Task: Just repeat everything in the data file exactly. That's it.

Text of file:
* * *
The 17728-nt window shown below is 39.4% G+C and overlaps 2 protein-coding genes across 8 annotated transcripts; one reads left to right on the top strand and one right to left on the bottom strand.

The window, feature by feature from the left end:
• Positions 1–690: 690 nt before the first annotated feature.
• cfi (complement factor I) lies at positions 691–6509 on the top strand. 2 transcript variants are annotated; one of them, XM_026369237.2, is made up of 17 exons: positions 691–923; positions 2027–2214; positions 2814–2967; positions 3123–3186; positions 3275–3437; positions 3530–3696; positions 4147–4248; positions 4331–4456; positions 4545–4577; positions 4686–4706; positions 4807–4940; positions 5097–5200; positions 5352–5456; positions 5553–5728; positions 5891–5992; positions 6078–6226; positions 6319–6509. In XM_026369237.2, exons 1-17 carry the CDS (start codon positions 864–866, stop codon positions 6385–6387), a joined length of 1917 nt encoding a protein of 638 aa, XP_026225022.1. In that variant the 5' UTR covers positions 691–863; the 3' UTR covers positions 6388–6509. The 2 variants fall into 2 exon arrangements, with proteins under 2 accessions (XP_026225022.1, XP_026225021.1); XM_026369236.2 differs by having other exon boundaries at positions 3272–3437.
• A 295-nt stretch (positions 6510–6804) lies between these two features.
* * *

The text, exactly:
The 17728-nt window shown below is 39.4% G+C and overlaps 2 protein-coding genes across 8 annotated transcripts; one reads left to right on the top strand and one right to left on the bottom strand.

The window, feature by feature from the left end:
• Positions 1–690: 690 nt before the first annotated feature.
• cfi (complement factor I) lies at positions 691–6509 on the top strand. 2 transcript variants are annotated; one of them, XM_026369237.2, is made up of 17 exons: positions 691–923; positions 2027–2214; positions 2814–2967; positions 3123–3186; positions 3275–3437; positions 3530–3696; positions 4147–4248; positions 4331–4456; positions 4545–4577; positions 4686–4706; positions 4807–4940; positions 5097–5200; positions 5352–5456; positions 5553–5728; positions 5891–5992; positions 6078–6226; positions 6319–6509. In XM_026369237.2, exons 1-17 carry the CDS (start codon positions 864–866, stop codon positions 6385–6387), a joined length of 1917 nt encoding a protein of 638 aa, XP_026225022.1. In that variant the 5' UTR covers positions 691–863; the 3' UTR covers positions 6388–6509. The 2 variants fall into 2 exon arrangements, with proteins under 2 accessions (XP_026225022.1, XP_026225021.1); XM_026369236.2 differs by having other exon boundaries at positions 3272–3437.
• A 295-nt stretch (positions 6510–6804) lies between these two features.